The Q&A Archives: crabgrass & lawn growth in Southern California

Question: I am moving into a place that is overrun with crabgrass. What is the best way to combat this, grow new grass keeping in mind water conservation since i am in a water restricted area? I was thinking about spreading some blended seed/fertilizer & hope I can grow some grass quickly.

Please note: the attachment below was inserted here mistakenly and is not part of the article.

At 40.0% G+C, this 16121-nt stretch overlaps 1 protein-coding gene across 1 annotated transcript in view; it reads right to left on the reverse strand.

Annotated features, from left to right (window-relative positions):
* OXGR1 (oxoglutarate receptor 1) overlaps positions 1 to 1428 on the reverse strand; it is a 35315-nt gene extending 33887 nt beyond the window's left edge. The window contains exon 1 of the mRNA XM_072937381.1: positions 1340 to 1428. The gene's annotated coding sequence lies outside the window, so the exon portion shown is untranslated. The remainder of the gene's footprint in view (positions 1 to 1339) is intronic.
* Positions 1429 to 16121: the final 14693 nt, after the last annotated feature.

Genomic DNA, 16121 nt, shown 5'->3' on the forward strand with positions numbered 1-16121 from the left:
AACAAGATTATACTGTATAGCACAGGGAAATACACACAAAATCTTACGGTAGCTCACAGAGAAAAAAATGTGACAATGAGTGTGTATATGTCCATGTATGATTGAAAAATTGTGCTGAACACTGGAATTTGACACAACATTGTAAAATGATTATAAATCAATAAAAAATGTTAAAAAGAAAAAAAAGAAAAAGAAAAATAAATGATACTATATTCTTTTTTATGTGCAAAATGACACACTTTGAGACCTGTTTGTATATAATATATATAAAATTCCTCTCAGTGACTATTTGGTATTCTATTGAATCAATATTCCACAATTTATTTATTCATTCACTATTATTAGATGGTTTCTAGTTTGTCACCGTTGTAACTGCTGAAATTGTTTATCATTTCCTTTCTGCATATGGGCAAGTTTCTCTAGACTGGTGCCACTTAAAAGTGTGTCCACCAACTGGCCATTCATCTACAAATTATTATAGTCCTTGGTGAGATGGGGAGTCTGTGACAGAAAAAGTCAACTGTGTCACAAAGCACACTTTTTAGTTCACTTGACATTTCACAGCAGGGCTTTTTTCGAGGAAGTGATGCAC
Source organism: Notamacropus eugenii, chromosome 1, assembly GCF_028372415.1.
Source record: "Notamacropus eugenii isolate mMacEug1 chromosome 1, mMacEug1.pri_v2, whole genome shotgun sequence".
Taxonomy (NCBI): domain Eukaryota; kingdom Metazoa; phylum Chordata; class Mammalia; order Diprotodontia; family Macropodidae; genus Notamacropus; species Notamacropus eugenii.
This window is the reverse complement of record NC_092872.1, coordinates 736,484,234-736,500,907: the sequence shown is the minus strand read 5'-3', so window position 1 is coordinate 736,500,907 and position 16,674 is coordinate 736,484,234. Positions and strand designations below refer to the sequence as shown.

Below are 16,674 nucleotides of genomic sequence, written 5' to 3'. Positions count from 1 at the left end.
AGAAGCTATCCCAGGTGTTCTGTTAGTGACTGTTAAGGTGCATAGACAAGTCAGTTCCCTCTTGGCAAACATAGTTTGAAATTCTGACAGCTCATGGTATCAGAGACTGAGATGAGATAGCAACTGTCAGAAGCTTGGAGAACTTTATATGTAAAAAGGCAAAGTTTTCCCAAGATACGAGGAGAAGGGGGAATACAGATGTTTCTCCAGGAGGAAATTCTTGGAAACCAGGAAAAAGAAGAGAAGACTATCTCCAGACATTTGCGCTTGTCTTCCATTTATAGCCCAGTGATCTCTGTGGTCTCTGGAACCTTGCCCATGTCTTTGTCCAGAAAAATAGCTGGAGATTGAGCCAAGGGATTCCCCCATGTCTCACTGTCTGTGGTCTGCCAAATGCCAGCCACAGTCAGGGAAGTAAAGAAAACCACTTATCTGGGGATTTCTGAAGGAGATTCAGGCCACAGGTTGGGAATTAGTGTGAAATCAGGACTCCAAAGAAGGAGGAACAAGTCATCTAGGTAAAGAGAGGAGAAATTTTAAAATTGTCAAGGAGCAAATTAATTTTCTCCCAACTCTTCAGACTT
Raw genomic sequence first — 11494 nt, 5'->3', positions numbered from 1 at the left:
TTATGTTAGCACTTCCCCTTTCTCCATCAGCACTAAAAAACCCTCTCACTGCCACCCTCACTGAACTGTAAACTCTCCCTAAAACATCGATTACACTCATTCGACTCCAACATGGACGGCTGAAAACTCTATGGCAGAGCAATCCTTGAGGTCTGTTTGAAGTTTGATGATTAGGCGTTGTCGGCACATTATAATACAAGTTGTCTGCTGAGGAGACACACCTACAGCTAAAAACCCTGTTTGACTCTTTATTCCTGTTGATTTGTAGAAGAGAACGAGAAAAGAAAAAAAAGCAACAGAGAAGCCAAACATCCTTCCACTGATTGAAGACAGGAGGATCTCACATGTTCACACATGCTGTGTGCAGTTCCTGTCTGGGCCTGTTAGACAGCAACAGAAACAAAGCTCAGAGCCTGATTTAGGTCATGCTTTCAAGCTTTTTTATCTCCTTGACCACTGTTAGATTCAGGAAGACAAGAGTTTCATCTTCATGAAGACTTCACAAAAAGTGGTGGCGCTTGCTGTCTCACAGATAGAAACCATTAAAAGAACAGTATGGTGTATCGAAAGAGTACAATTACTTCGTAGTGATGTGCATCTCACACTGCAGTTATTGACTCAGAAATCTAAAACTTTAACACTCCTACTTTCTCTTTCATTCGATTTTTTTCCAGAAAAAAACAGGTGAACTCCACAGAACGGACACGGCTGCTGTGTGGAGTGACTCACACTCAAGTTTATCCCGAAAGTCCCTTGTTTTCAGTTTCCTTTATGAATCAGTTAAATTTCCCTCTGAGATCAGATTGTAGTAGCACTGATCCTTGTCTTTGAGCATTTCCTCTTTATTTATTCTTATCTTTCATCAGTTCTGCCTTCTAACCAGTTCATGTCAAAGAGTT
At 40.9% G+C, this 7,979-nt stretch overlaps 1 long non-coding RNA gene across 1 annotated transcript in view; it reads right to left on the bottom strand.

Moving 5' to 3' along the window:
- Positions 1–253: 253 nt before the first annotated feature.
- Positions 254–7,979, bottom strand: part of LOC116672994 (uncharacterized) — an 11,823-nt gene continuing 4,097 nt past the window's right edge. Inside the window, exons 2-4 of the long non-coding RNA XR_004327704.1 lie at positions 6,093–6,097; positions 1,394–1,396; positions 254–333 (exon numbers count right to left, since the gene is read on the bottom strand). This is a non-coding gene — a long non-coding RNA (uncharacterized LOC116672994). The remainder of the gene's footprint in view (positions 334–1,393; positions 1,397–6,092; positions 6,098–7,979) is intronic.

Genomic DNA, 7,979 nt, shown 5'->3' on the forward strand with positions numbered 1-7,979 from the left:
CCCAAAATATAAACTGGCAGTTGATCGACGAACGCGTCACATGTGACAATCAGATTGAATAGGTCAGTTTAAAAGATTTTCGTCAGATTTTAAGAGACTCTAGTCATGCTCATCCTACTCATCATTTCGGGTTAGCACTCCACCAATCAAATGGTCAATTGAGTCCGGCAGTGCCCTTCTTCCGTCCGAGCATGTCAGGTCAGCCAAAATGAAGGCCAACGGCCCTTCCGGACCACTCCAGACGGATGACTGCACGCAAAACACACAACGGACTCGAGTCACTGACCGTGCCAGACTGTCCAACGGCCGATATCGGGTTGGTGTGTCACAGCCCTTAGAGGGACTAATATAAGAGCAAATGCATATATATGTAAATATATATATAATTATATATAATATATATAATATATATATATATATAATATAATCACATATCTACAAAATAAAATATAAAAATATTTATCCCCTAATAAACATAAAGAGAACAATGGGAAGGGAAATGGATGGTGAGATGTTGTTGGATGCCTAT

Answer: It won't be easy to remove the crabgrass once it has sprouted and is growing well. Crabgrass starts germinating when soil temperatures are 50 to 55 degrees F for ten or more days and germination can take place over a 6 week period. Pre-emergence herbicides provide excellent weed control for crabgrass but they last only about 30 days. The compound prevents the weed seed from germinating, but it will not kill the newly sprouted seedlings. Late April to early May is an ideal time to apply pre-emergence control. A second application might have keep your lawn a little more crabgrass free. At this point, you might want to try raking it out or hand pulling. Next spring use the pre-emergent again, reapplying in 30 days. That should keep the crabgrass under control. Proper lawn maintenance practices can limit crabgrass invasions. A dense stand of turfgrass prevents the weed from germinating and establishing. Fertilize at the end of May and remember that fall fertilizing, overseeding, aeration and thatch control can also limit spring problems. Best wishes with your lawn.

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